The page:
I realize that this discussion is probably over, but I'm going to comment anyway because the idea that outsiders should have the right to elect our president here in the U.S., because of the influence of the U.S. on so many outsiders, seems to be growing. If people to the right of center in Europe are saying this sort of thing, then it is only a matter of time before we will be pressured into doing it.

And maybe we should. However, consider some similar situations. (1) The media has a huge effect on those who aren't part of it. Here in America, the NY Times has a very large effect on the populace. The Times tends to control what international news gets reported by other media outlets, and even in domestic news lesser media organs will look to the Times to see what to cover. Shouldn't we the general public be thus allowed to help make decisions about how the NY Times is run? Shouldn't we be allowed to vote on who is going to run it and how?

(2) Academia also has a large effect on our society, larger than might be expected. "Studies" are constantly flowing out of academia that can have a large impact on our lives. Shouldn't we then be allowed some sort of say in how academia is run? Of course, we do have a very modest say already, via Congress. But likewise, Europeans have a say in what the U.S. does to the rest of the world via the U.N. It doesn't seem like enough.

Also, certain academic institutions, like Harvard and Oxford, have a great impact within academia. Shouldn't those of us in academia, especially unemployed academics like me, get some sort of say in how they are run and especially who they hire?

I could think of lots more examples, but I mention these two because I suspect that this idea originated with leftist members of academia and the media, and I suspect that they will reject my call for outsiders to have a say in how both those institutions are run, despite the impact they have on us.


The Euro-Elites are jealous and resent not having the power once used to claim half the world. Instead of tending to their own countries and peoples, they seek, like alcoholics, one more sip of intoxicating power.

The European elites did not do a great job of empire. The rest of the world has no desire to replace American “hegemony” with European “hegemony”.

Since the United States is a federation of states, the election of the President is by the people of the 50 states done in 50 simultaneous elections through the electoral college. The electoral college is a scheme to balance the interests of the small and large states.

American citizens resident in Washington DC, Puerto Rico, and the other US territories can not vote. Only states vote for President.

By our own corporate stupidity

"If a Democrat (or certain Republicans) win the White House in 08, we
may very well be joining you on that path to national suicide."


This is certainly true, but at the least, it should be by our own corporate stupidity, without any help from Europe. We can make our own mistakes quite well, thank you!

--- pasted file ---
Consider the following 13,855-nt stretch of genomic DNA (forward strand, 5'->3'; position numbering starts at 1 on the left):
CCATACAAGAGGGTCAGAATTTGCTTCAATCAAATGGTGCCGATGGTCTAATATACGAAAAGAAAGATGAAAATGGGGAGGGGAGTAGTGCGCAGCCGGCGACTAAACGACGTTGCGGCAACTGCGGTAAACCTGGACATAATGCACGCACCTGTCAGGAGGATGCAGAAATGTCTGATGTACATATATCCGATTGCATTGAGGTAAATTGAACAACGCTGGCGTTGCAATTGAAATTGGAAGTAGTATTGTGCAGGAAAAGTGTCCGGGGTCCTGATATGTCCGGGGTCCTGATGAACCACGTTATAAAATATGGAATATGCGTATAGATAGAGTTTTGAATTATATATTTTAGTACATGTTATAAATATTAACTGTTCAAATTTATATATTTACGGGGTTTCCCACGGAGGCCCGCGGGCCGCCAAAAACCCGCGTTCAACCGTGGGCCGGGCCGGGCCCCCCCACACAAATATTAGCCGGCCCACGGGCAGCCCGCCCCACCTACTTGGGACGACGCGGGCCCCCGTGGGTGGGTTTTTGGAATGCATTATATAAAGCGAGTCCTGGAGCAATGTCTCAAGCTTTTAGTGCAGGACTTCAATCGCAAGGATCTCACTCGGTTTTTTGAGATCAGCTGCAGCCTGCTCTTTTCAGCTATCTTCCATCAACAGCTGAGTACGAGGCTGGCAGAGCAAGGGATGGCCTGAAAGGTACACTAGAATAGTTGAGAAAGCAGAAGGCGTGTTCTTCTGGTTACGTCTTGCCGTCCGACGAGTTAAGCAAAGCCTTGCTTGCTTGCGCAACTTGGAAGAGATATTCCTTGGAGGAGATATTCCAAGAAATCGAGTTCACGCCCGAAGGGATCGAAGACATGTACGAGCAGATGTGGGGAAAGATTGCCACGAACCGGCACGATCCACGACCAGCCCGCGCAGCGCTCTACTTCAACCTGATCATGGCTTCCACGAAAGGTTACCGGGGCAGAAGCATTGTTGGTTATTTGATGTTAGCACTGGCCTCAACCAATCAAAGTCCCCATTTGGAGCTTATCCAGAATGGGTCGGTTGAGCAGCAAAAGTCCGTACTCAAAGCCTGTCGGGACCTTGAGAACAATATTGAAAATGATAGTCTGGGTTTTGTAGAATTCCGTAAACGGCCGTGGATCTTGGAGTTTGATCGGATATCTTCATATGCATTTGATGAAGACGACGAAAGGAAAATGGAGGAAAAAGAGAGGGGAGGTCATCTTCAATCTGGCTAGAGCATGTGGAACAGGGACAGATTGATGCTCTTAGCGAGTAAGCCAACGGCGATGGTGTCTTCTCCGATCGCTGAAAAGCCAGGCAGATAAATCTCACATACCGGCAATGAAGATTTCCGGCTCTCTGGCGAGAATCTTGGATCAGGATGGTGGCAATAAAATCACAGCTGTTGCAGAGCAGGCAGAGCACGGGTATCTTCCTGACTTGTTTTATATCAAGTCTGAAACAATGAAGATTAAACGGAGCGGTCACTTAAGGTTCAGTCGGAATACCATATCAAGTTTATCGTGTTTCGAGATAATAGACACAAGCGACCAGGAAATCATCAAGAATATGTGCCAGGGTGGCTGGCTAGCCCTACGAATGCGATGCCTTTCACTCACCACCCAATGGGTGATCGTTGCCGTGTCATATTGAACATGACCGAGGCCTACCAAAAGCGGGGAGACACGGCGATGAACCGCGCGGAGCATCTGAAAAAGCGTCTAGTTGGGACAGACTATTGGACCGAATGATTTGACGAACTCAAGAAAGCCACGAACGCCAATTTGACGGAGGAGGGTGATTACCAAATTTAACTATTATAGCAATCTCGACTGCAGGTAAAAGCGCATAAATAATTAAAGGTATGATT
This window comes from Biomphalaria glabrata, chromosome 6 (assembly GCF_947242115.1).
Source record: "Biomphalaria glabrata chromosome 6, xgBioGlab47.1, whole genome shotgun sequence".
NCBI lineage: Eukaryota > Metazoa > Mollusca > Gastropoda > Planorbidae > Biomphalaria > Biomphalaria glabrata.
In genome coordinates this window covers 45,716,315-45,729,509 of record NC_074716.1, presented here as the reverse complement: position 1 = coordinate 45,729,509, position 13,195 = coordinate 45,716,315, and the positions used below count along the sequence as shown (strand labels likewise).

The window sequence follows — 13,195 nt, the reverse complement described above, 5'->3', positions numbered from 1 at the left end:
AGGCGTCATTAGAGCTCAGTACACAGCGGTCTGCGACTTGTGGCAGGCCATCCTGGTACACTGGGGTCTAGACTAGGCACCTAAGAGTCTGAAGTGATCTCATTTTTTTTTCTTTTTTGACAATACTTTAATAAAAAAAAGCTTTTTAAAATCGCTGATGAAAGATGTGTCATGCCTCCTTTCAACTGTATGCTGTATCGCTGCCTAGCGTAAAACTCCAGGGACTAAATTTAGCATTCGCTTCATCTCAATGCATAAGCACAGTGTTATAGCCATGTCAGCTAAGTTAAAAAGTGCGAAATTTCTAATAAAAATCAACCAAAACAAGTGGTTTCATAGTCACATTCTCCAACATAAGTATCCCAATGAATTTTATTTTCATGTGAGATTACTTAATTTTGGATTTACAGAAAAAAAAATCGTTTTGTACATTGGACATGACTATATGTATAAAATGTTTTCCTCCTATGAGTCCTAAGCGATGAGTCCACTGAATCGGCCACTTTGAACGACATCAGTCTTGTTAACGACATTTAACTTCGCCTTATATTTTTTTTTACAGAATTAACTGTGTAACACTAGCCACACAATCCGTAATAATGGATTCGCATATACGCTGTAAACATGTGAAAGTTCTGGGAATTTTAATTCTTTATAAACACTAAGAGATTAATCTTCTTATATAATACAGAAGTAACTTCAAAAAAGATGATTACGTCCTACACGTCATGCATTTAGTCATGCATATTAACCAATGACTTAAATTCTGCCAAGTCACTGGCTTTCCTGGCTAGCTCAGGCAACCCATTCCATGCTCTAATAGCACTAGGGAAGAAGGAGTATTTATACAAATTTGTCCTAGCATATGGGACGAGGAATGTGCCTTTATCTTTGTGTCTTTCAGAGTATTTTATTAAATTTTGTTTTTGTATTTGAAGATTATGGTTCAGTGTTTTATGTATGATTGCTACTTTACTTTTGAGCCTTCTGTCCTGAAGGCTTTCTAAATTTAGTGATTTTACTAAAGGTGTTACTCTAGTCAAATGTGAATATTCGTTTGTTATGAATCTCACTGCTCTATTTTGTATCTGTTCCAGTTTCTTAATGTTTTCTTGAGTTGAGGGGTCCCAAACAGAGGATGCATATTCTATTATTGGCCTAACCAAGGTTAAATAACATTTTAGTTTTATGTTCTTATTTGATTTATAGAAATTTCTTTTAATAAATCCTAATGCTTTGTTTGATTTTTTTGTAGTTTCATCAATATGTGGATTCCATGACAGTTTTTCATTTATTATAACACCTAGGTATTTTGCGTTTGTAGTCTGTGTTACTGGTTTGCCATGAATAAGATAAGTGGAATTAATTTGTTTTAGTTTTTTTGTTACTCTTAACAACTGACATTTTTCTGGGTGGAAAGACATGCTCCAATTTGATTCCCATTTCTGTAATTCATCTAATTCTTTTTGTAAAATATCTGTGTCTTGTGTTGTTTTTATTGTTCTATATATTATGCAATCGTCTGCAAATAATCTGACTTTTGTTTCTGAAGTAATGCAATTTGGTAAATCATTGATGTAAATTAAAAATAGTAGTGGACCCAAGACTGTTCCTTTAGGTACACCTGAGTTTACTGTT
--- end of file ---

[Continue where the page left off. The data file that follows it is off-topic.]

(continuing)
(Actually, we seem to be heading in that direction now, it is just that we are not going quite as fast. Let us not rush matters.) 

How totally arrogant !

As a naturalized american of european origins, I find it totally arrogant that the european intelligentia want the right to choose the american President while at the same time making every effort to insure that the people of europe will not have the right to choose their own leaders !

Before they demand a participation in the american election, they ought to give the people of each and every country of the union the right to vote in referendums on the "Treaty of Lisbon".  But there again, the people (their own people) might not vote for the outcome they want and therefore the people must be denied.

Vote for POTUS .

I , as a Brit have enough trouble voting for the idiots who govern my country without bothering who is the US President . I will leave it to you Yanks to choose your own " best of a bad bunch" , after all you have to live with her .

How patently absurd!

How patently absurd! You do not hear Americans insisting that we have a right to join you in your rush to national suicide in the EU, do you?

Please, try to mind your national business while you still have nations to mind, and let America mind its business. Your presumption is staggering! 

"How patently absurd! You do

"How patently absurd! You do not hear Americans insisting that we have a right to join you in your rush to national suicide in the EU, do you?"

If a Democrat (or certain Republicans) win the White House in 08, we may very well be joining you on that path to national suicide.
The leading Democrats are in favor of many of the EU's disastrous policies, not to mention their ties to dubious Israel-hating Arab/Muslim lobbyists.

got it MAKhan!

compelling arguments.. liberal's job is to feel and love, not think...~communists do the thinking

Fighting Islamofascism must be the priority..

Fighting Islamofascism must be the priority of whoever become the next US president. Obama certainly is not the condidate, who will stand for the opposite cause.

Voters must grasp the threat Islam poses to their society and way of life and vote accordingly. Here's how one western liberal articulates the Islamofascist threat: First Things Next: Why a Liberal Opposes Islamofascism